A Look Back At August On Riverdog Farm

Image by Riverdog Farm, Guinda CA

Courtesy of  Capay Valley Farm Shop


The first sign of the changing seasons in our region is cooler nighttime temperatures. Last week we had nighttime temperatures in the low fifties. There is also a lot of morning dew which indicates that the day and nighttime temperatures are far apart, sometimes by 40 degrees!! Cooler temperatures will slow down the pace of ripening of the summer crops. It is often relieving to feel autumn coming because it means we will have fewer triple-digit days and shortening daylight hours. After the full days of summer, we look forward to slowing down a bit and having time to relax.


Our greenhouses-turned-shade houses are chock-full of cooler weather, fall crops including broccoli, cauliflower, cabbage, and Ӭlettuce. The transplants will go in the ground in the coming weeks amidst summer harvest madness. On the farm, seasons overlap as Ӭwe plan and prepare for cyclical production. August is the peak of summer yet we are putting time and energy into ensuring fall andӬ winter crops will happen on schedule. While the majority of employees are focused on summer crop harvest and packing, aӬhandful of people, primarily sisters Rosie and Consuelo, are focused on starting transplants in trays in the shade houses.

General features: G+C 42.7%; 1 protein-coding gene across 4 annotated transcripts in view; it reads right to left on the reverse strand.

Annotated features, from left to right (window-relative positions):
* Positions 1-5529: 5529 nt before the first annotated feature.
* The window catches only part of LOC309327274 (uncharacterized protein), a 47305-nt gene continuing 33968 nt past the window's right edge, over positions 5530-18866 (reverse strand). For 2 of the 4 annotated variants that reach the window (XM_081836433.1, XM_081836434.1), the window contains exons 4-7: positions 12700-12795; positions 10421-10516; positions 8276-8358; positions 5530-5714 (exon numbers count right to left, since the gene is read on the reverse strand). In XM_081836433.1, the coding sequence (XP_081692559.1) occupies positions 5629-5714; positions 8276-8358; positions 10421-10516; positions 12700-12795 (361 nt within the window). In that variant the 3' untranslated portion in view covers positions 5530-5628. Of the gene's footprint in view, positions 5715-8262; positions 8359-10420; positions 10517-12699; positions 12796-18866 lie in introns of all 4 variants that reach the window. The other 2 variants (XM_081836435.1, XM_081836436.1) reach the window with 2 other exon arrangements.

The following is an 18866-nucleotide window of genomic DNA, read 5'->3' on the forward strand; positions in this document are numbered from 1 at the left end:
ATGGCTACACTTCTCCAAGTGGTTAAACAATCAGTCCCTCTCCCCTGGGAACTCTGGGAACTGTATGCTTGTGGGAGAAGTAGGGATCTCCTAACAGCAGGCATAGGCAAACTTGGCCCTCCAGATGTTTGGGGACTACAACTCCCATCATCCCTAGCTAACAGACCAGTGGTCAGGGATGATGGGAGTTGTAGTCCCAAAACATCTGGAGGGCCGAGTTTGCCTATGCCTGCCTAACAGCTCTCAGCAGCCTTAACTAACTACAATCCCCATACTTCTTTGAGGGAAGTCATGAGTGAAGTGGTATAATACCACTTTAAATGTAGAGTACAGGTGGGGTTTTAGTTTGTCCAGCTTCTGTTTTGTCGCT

Image by Riverdog Farm, Guinda CA

Another week of mild summer weather is predicted for the valley this week. With the cool evenings and chilly mornings of late, it”¨seems like fall is beginning to make an early appearance.  As August rolls along, many of the area schools are beginning”¨classes. We employ quite a few local high school and college students during the summer months, so this fall transition is quite”¨noticeable. Our students-turned-workers are an integral part of our crews. When the students leave, the folks remaining on the crew will definitely be faced with quite a lot of slack to take up.


Mild weather is predicted for the coming week, with highs in the mid-90s. Wispy clouds cover a quarter of the sky this morning,”¨and a pleasant breeze tumbles from the south. We haven’t brought any corn to market for a week,    due to the heat wave we experienced in early July. Those 110+ temps, day after day, wrecked a couple of our middle corn plantings. We have two more fields maturing, so you should see yellow corn in the next couple of weeks.  Our early winter squash varieties are nearing maturity. We could harvest Acorn squash this week if it weren’t for a common summer farm problem: not enough hands to get all jobs done. The winter squash crew is also the melon crew. For the moment, the sweet summer stalwarts take precedent over the savory staples of fall.

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